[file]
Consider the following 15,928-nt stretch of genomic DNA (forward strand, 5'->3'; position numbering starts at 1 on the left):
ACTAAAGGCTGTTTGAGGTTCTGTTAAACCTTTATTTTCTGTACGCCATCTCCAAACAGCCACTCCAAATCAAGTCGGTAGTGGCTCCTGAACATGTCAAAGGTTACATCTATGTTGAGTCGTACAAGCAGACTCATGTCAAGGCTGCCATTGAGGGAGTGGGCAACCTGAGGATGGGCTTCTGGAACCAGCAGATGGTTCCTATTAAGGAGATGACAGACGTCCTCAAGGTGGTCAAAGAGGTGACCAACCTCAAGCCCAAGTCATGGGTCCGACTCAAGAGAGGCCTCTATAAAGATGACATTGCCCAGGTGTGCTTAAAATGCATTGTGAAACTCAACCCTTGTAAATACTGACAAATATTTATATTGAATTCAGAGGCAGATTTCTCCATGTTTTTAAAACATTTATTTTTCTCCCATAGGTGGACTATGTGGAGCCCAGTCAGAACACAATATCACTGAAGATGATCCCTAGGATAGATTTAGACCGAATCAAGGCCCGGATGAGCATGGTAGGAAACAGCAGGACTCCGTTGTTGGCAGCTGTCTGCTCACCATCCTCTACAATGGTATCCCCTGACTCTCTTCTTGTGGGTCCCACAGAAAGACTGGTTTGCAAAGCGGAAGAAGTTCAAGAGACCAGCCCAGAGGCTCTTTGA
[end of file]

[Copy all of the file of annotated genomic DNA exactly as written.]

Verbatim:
Consider the following 15,928-nt stretch of genomic DNA (forward strand, 5'->3'; position numbering starts at 1 on the left):
ACTAAAGGCTGTTTGAGGTTCTGTTAAACCTTTATTTTCTGTACGCCATCTCCAAACAGCCACTCCAAATCAAGTCGGTAGTGGCTCCTGAACATGTCAAAGGTTACATCTATGTTGAGTCGTACAAGCAGACTCATGTCAAGGCTGCCATTGAGGGAGTGGGCAACCTGAGGATGGGCTTCTGGAACCAGCAGATGGTTCCTATTAAGGAGATGACAGACGTCCTCAAGGTGGTCAAAGAGGTGACCAACCTCAAGCCCAAGTCATGGGTCCGACTCAAGAGAGGCCTCTATAAAGATGACATTGCCCAGGTGTGCTTAAAATGCATTGTGAAACTCAACCCTTGTAAATACTGACAAATATTTATATTGAATTCAGAGGCAGATTTCTCCATGTTTTTAAAACATTTATTTTTCTCCCATAGGTGGACTATGTGGAGCCCAGTCAGAACACAATATCACTGAAGATGATCCCTAGGATAGATTTAGACCGAATCAAGGCCCGGATGAGCATGGTAGGAAACAGCAGGACTCCGTTGTTGGCAGCTGTCTGCTCACCATCCTCTACAATGGTATCCCCTGACTCTCTTCTTGTGGGTCCCACAGAAAGACTGGTTTGCAAAGCGGAAGAAGTTCAAGAGACCAGCCCAGAGGCTCTTTGA